Enter your mobile number or email address below and we'll send you a link to download the free Kindle App. Then you can start reading Kindle books on your smartphone, tablet, or computer - no Kindle device required.
To get the free app, enter your mobile phone number.
Other Sellers on Amazon
+ $3.99 shipping
+ $3.99 shipping
+ $3.75 shipping
Sunflower (New York Review Books Classics) Paperback – August 14, 2007
|New from||Used from|
"Warlight" by Michael Ondaatje
A dramatic coming-of-age story set in the decade after World War II, "Warlight" is the mesmerizing new novel from the best-selling author of "The English Patient." Learn more
Frequently bought together
What other items do customers buy after viewing this item?
From Publishers Weekly
A reverie on love and death, countryside and city, this gothic fairy tale from Hungarian Krúdy (1878-1933) was originally published in Hungary in early 1918. Spooked by a midnight intruder, 22-year-old Eveline leaves her home in Budapest and returns to her Hun-garian riverfront estate. There, Eveline is haunted by the memory of her ex-fiancé, the dissolute Kálmán Ossuary, and is courted by a patient local bachelor, Andor Álmos-Dreamer. The meandering plot takes a turn upon the arrival of Eveline's best friend and opposite, Malvina Maszkerádi. Malvina is "the wealthiest heiress in Budapest: somber, frosty, intrepid, and miserable," and she proceeds to stir things up considerably. The book's only acknowledgement of WWI is, perhaps, through its celebration of what is being lost: "old Hungary, silent with the sleep of the blessed, the humble, the poor." Given to expansive lyric digressions, Krúdy is now recognized as a great prose stylist, but an English equivalent proves elusive here. The story, however, rewards patience: the last chapter, where the year has circled back to autumn and an opportunity opens for Eveline, is surprising and moving.
Copyright © Reed Business Information, a division of Reed Elsevier Inc. All rights reserved.
"Krudy, a well-known early 20th-century Hungarian author, produced a prolific body of 60 novels and 3000 short stories before dying in relative obscurity. In this novel, appearing in English for the first time...Krudy eulogizes a way of life already disappearing as the work was being written and presents a glimpse of rural Hungary that is at once comic, nostalgic, romantic, and erotic. The introduction by John Lukacs provides insight into Krudy's life and works. Recommended for academic collections or large public libraries." --Library Journal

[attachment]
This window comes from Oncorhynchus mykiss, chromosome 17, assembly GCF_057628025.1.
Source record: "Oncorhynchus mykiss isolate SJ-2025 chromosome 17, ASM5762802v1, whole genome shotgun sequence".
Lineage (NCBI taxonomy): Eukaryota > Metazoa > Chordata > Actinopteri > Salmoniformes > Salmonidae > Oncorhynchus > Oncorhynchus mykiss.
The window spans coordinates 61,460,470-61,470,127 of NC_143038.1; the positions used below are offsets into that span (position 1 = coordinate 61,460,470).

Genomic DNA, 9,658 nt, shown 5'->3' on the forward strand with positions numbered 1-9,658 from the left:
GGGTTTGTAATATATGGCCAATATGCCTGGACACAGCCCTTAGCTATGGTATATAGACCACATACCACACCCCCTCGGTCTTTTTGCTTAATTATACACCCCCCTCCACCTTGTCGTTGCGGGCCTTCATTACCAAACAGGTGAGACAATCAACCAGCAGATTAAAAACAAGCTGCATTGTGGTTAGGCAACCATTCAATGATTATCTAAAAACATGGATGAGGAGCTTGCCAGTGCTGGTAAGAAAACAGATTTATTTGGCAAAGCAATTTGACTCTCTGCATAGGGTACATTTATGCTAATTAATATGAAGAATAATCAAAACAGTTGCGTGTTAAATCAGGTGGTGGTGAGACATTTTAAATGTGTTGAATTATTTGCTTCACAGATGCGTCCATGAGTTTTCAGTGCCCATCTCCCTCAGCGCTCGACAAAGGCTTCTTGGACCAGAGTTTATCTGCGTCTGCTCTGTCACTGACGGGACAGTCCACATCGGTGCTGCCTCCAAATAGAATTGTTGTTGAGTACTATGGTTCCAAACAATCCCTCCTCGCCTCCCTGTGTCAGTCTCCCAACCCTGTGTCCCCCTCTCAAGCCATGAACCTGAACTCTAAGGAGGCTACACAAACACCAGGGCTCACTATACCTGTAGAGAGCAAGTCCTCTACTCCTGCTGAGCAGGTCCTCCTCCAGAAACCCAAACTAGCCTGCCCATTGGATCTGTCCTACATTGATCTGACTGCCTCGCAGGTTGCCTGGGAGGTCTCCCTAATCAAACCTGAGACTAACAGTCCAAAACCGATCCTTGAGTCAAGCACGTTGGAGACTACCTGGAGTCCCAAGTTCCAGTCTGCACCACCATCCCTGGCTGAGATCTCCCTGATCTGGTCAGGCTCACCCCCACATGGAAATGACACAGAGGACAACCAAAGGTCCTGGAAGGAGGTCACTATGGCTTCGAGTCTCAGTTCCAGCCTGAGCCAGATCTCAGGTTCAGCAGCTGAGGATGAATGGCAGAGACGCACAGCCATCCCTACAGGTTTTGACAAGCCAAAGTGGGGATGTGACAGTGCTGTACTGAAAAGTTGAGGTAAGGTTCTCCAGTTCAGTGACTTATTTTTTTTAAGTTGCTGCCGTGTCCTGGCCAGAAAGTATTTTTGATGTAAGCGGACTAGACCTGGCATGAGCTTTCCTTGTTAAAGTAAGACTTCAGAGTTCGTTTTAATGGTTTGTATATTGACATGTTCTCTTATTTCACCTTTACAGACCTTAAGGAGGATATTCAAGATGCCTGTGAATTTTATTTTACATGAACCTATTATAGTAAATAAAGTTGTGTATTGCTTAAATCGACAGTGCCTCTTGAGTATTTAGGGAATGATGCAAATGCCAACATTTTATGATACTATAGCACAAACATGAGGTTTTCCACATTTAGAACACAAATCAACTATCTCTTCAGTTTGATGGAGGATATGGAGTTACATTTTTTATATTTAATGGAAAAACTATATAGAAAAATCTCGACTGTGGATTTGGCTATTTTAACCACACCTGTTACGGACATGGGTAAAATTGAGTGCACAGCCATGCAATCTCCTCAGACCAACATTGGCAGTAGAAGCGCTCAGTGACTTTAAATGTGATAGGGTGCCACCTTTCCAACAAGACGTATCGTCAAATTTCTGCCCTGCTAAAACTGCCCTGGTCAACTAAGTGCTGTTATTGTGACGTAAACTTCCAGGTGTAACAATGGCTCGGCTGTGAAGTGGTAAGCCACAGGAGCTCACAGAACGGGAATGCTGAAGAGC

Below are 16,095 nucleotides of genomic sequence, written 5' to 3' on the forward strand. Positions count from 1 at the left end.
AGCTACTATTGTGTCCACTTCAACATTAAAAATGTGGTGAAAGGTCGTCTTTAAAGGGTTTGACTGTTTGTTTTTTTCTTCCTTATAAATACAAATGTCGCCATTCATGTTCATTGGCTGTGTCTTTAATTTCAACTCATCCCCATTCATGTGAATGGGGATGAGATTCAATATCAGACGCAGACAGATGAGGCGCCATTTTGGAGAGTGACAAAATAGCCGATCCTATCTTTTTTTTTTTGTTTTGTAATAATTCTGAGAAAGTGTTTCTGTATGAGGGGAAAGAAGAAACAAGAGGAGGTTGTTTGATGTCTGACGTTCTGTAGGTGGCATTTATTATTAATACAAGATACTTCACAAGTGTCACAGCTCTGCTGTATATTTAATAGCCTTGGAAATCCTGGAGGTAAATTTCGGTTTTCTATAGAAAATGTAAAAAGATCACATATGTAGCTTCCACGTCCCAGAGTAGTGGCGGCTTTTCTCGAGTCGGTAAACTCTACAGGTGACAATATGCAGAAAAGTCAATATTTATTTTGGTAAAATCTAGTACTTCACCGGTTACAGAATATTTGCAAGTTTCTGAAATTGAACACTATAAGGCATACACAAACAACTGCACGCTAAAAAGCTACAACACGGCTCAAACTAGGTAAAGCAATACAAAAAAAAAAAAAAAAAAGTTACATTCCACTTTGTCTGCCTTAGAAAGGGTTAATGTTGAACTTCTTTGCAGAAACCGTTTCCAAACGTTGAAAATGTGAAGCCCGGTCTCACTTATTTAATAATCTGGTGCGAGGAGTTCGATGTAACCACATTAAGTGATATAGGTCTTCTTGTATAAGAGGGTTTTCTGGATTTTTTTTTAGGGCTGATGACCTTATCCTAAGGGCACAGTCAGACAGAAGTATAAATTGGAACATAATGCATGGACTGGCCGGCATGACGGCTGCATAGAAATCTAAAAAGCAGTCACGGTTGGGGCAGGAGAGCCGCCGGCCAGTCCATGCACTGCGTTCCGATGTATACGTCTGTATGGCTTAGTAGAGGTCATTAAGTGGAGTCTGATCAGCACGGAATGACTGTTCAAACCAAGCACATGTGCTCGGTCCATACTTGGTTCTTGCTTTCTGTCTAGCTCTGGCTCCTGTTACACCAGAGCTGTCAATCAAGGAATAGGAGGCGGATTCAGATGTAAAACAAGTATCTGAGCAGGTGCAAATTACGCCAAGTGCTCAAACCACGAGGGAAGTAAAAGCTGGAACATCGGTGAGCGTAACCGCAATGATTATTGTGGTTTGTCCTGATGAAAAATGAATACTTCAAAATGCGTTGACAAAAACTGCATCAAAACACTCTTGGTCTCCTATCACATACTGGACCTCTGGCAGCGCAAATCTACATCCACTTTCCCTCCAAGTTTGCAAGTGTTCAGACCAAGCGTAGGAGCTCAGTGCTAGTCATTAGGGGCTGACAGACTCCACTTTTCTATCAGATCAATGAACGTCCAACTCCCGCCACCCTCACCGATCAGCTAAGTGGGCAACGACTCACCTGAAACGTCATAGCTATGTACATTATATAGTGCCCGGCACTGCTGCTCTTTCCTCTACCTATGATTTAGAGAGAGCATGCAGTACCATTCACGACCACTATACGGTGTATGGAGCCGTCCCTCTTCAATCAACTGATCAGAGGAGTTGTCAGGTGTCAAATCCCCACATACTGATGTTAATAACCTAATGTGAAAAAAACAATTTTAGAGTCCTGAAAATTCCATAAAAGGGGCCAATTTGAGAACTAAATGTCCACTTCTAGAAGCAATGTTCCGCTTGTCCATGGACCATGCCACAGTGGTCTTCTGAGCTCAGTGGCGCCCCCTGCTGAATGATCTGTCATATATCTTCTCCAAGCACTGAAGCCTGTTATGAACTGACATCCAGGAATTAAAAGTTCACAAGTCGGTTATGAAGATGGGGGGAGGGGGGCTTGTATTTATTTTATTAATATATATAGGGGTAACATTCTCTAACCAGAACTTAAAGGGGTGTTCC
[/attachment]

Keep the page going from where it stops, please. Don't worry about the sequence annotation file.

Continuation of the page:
"Maybe I should just write, "Read Sunflower" and leave it at that...Krudy has been compared to his great contemporaries (Marcel Proust, James Joyce, Joseph Roth) and his great successors (Isabel Allende and Gabriel Garcia Marquez). Other comparisons come to mind. His work purrs with the fin-de-siecle urbane eroticism in Arthur Schnitzler's stories. His shifting viewpoints and streams of consciousness recall Virginia Woolf. Like Kafka, he's willing to let dream and reality mingle. He's ironic and wise about the human heart and life's futility, like Chekhov. His fond portrayal of rural life evokes the Levin scenes in Anna Karenina...Sunflower is an erotic carnival...The more translations of this untranslatable genius there are, the closer we'll be to his shimmering, melancholy world." --Los Angeles Times
“Gyula Krudy…a Hungarian Proust.” —The New York Times (Charles Champlin)
“Gyula Krudy, a master of Hungarian prose…” —The New York Times (Ivan Sanders)
"[Krudy's] literary power and greatness are almost past comprehension...Few in world literature could so vivify the mythical in reality...With a few pencil strokes he draws apocalyptic scenes about sex, flesh, human cruelty and hopelessness." —Sándor Márai
“For those who like Hungarian music enough to give Hungarian writing a try, I’d particularly recommend Gyula Krudy’s novel Sunflower, set in the marshy, birch-covered region of northeast Hungary…Historian John Lukacs has compared Krudy’s writing to the sound of a cello.” —Music Web International (Lance Nixon)
“Krudy writes of imaginary people, of imaginary events, in dream-like settings; but the spiritual essence of his persons and of their places is stunningly real, it reverberates in our minds and strikes at our hearts.” —The New Yorker (John Lukacs)
“There were few outside, actual events in Krudy’s life…he was always conscious of his landed gentry origins yet he preferred the company of the poor, the simple, the dispossessed… he spent most of his life in the capital…He knew every street, every inn, almost every house. For him Budapest was Paris and London, Rome and New York; I don’t think he spent more than a few months of his entire life away from Hungary.” —Paul Tabori
“Gyula Krudy’s luminous and willful pastoral, people with archaic, semi-mythical figures–damned poets and doomed aristocrats, dreamily erotic hetaerae and rude country squires–is pure fin-de-siècle, art nouveau in prose for which I can’t think of a real Anglo-Saxon or even Celtic-English literary equivalent… approach him and his Sunflower as a happy stumbling on an extraordinary attic of the rambling house of the European imagination, strangely lit, and crammed with richly faded dreams.” —The Hungarian Quarterly (W.L. Webb)
Top customer reviews
There was a problem filtering reviews right now. Please try again later.